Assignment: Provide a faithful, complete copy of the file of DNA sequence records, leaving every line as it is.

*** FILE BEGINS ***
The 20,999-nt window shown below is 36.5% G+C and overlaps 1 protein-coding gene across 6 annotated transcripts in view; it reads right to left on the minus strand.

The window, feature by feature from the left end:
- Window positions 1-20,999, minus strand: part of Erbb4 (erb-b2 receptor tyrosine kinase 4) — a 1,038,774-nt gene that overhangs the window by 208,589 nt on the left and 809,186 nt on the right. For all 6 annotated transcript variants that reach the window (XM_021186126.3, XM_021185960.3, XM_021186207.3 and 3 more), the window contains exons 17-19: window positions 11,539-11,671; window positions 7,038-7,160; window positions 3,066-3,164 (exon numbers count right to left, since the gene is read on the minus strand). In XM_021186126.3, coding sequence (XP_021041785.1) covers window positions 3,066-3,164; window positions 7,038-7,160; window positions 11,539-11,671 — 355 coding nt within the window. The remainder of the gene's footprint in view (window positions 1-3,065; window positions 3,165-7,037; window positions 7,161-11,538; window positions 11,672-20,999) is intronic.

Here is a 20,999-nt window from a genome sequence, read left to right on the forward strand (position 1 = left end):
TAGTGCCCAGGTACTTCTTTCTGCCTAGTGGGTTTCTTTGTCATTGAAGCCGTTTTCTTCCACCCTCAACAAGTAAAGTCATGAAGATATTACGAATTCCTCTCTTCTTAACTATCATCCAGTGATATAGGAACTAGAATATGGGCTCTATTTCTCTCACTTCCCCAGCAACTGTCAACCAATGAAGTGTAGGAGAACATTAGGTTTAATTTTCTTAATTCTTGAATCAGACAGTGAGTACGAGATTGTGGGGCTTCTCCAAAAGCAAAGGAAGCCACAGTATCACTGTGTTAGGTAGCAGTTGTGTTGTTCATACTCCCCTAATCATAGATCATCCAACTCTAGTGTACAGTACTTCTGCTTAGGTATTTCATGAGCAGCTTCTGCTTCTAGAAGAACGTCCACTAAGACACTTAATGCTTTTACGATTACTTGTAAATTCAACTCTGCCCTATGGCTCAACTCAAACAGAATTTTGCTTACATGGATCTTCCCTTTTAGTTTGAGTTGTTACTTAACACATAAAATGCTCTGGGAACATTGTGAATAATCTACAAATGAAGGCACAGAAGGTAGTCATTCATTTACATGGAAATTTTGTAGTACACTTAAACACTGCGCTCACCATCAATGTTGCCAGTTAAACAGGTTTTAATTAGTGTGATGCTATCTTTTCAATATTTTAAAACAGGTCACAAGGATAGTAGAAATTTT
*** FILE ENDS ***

The 20,999-nt window shown below is 36.5% G+C and overlaps 1 protein-coding gene across 6 annotated transcripts in view; it reads right to left on the minus strand.

The window, feature by feature from the left end:
- Window positions 1-20,999, minus strand: part of Erbb4 (erb-b2 receptor tyrosine kinase 4) — a 1,038,774-nt gene that overhangs the window by 208,589 nt on the left and 809,186 nt on the right. For all 6 annotated transcript variants that reach the window (XM_021186126.3, XM_021185960.3, XM_021186207.3 and 3 more), the window contains exons 17-19: window positions 11,539-11,671; window positions 7,038-7,160; window positions 3,066-3,164 (exon numbers count right to left, since the gene is read on the minus strand). In XM_021186126.3, coding sequence (XP_021041785.1) covers window positions 3,066-3,164; window positions 7,038-7,160; window positions 11,539-11,671 — 355 coding nt within the window. The remainder of the gene's footprint in view (window positions 1-3,065; window positions 3,165-7,037; window positions 7,161-11,538; window positions 11,672-20,999) is intronic.

Here is a 20,999-nt window from a genome sequence, read left to right on the forward strand (position 1 = left end):
TAGTGCCCAGGTACTTCTTTCTGCCTAGTGGGTTTCTTTGTCATTGAAGCCGTTTTCTTCCACCCTCAACAAGTAAAGTCATGAAGATATTACGAATTCCTCTCTTCTTAACTATCATCCAGTGATATAGGAACTAGAATATGGGCTCTATTTCTCTCACTTCCCCAGCAACTGTCAACCAATGAAGTGTAGGAGAACATTAGGTTTAATTTTCTTAATTCTTGAATCAGACAGTGAGTACGAGATTGTGGGGCTTCTCCAAAAGCAAAGGAAGCCACAGTATCACTGTGTTAGGTAGCAGTTGTGTTGTTCATACTCCCCTAATCATAGATCATCCAACTCTAGTGTACAGTACTTCTGCTTAGGTATTTCATGAGCAGCTTCTGCTTCTAGAAGAACGTCCACTAAGACACTTAATGCTTTTACGATTACTTGTAAATTCAACTCTGCCCTATGGCTCAACTCAAACAGAATTTTGCTTACATGGATCTTCCCTTTTAGTTTGAGTTGTTACTTAACACATAAAATGCTCTGGGAACATTGTGAATAATCTACAAATGAAGGCACAGAAGGTAGTCATTCATTTACATGGAAATTTTGTAGTACACTTAAACACTGCGCTCACCATCAATGTTGCCAGTTAAACAGGTTTTAATTAGTGTGATGCTATCTTTTCAATATTTTAAAACAGGTCACAAGGATAGTAGAAATTTT